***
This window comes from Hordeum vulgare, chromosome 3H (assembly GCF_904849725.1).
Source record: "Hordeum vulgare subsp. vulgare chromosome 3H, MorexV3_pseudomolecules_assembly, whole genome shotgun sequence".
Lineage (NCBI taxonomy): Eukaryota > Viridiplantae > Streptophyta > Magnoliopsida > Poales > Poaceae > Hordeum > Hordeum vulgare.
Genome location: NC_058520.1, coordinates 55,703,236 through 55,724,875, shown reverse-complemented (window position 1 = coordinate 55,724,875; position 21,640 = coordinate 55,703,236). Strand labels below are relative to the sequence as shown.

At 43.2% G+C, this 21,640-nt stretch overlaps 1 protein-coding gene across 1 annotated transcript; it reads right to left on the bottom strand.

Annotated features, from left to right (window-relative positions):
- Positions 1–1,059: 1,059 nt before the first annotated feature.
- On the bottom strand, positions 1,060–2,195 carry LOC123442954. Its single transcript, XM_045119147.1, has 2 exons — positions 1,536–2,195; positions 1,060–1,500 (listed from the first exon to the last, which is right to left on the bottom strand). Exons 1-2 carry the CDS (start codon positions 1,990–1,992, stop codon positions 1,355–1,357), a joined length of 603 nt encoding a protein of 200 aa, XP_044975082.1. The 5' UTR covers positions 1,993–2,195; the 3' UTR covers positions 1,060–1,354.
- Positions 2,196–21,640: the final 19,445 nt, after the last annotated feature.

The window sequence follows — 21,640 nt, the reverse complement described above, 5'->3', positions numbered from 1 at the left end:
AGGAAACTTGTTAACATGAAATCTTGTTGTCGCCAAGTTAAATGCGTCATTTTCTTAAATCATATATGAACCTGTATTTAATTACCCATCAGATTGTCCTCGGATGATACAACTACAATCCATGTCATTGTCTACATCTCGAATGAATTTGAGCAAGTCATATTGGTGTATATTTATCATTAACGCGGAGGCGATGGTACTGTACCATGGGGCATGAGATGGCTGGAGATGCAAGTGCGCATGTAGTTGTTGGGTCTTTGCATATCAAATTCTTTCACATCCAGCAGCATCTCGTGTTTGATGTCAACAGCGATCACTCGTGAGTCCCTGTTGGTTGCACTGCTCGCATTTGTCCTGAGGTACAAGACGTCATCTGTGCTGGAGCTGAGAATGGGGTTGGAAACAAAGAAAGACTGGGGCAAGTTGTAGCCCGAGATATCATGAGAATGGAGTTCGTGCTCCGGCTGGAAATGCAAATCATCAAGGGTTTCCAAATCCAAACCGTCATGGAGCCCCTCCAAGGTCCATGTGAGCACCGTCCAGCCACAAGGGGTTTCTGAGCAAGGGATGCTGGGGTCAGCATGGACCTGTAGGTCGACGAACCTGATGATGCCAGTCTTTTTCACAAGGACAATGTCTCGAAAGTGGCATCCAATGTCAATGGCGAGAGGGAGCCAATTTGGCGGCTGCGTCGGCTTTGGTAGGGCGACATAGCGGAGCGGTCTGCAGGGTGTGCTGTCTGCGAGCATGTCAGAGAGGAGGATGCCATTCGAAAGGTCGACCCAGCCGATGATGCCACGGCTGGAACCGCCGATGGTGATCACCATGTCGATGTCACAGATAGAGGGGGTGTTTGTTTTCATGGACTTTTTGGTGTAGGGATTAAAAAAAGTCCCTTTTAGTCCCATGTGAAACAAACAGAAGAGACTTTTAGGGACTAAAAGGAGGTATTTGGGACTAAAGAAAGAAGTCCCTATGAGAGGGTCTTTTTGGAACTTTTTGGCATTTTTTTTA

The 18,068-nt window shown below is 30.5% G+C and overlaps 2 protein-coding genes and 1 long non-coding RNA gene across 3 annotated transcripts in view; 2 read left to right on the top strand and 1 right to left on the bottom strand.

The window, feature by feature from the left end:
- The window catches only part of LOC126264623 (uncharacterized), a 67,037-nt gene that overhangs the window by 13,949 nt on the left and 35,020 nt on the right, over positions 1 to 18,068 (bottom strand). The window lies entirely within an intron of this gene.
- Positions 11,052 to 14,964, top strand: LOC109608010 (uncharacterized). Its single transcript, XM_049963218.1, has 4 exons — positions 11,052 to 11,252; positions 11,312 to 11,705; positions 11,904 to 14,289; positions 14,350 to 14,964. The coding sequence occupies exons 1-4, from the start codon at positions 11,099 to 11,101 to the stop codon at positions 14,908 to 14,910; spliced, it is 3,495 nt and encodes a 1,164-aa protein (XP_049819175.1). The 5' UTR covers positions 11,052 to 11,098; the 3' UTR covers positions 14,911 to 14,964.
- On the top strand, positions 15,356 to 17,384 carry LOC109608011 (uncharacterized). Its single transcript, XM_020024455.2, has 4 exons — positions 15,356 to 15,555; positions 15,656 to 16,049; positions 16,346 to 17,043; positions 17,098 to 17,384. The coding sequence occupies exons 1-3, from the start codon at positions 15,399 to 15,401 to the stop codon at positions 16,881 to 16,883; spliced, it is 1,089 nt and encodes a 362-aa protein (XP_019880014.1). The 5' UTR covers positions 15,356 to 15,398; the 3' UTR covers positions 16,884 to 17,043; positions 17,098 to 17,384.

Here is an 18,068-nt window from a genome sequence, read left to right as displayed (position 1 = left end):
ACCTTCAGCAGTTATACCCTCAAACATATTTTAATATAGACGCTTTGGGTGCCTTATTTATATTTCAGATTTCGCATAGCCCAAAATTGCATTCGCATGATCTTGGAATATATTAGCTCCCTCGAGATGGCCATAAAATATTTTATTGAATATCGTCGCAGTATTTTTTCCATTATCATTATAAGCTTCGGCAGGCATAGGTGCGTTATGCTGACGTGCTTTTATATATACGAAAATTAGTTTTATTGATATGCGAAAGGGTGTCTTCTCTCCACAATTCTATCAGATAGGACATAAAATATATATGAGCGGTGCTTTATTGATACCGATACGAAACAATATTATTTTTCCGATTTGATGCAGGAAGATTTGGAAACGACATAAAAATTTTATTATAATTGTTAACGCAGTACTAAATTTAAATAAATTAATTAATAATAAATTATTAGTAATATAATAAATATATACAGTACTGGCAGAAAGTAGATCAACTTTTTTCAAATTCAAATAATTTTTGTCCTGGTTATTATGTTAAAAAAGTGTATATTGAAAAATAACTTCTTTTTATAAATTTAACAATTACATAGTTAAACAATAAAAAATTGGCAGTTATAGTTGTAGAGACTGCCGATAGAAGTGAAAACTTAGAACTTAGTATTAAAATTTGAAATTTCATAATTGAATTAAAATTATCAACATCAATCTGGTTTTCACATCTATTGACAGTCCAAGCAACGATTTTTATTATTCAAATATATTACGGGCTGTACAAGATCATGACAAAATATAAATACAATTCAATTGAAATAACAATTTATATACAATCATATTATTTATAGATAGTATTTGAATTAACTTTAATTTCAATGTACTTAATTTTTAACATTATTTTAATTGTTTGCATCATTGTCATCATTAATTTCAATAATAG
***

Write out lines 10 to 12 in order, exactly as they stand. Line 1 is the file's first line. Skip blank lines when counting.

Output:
The window sequence follows — 21,640 nt, the reverse complement described above, 5'->3', positions numbered from 1 at the left end:
AGGAAACTTGTTAACATGAAATCTTGTTGTCGCCAAGTTAAATGCGTCATTTTCTTAAATCATATATGAACCTGTATTTAATTACCCATCAGATTGTCCTCGGATGATACAACTACAATCCATGTCATTGTCTACATCTCGAATGAATTTGAGCAAGTCATATTGGTGTATATTTATCATTAACGCGGAGGCGATGGTACTGTACCATGGGGCATGAGATGGCTGGAGATGCAAGTGCGCATGTAGTTGTTGGGTCTTTGCATATCAAATTCTTTCACATCCAGCAGCATCTCGTGTTTGATGTCAACAGCGATCACTCGTGAGTCCCTGTTGGTTGCACTGCTCGCATTTGTCCTGAGGTACAAGACGTCATCTGTGCTGGAGCTGAGAATGGGGTTGGAAACAAAGAAAGACTGGGGCAAGTTGTAGCCCGAGATATCATGAGAATGGAGTTCGTGCTCCGGCTGGAAATGCAAATCATCAAGGGTTTCCAAATCCAAACCGTCATGGAGCCCCTCCAAGGTCCATGTGAGCACCGTCCAGCCACAAGGGGTTTCTGAGCAAGGGATGCTGGGGTCAGCATGGACCTGTAGGTCGACGAACCTGATGATGCCAGTCTTTTTCACAAGGACAATGTCTCGAAAGTGGCATCCAATGTCAATGGCGAGAGGGAGCCAATTTGGCGGCTGCGTCGGCTTTGGTAGGGCGACATAGCGGAGCGGTCTGCAGGGTGTGCTGTCTGCGAGCATGTCAGAGAGGAGGATGCCATTCGAAAGGTCGACCCAGCCGATGATGCCACGGCTGGAACCGCCGATGGTGATCACCATGTCGATGTCACAGATAGAGGGGGTGTTTGTTTTCATGGACTTTTTGGTGTAGGGATTAAAAAAAGTCCCTTTTAGTCCCATGTGAAACAAACAGAAGAGACTTTTAGGGACTAAAAGGAGGTATTTGGGACTAAAGAAAGAAGTCCCTATGAGAGGGTCTTTTTGGAACTTTTTGGCATTTTTTTTA

The 18,068-nt window shown below is 30.5% G+C and overlaps 2 protein-coding genes and 1 long non-coding RNA gene across 3 annotated transcripts in view; 2 read left to right on the top strand and 1 right to left on the bottom strand.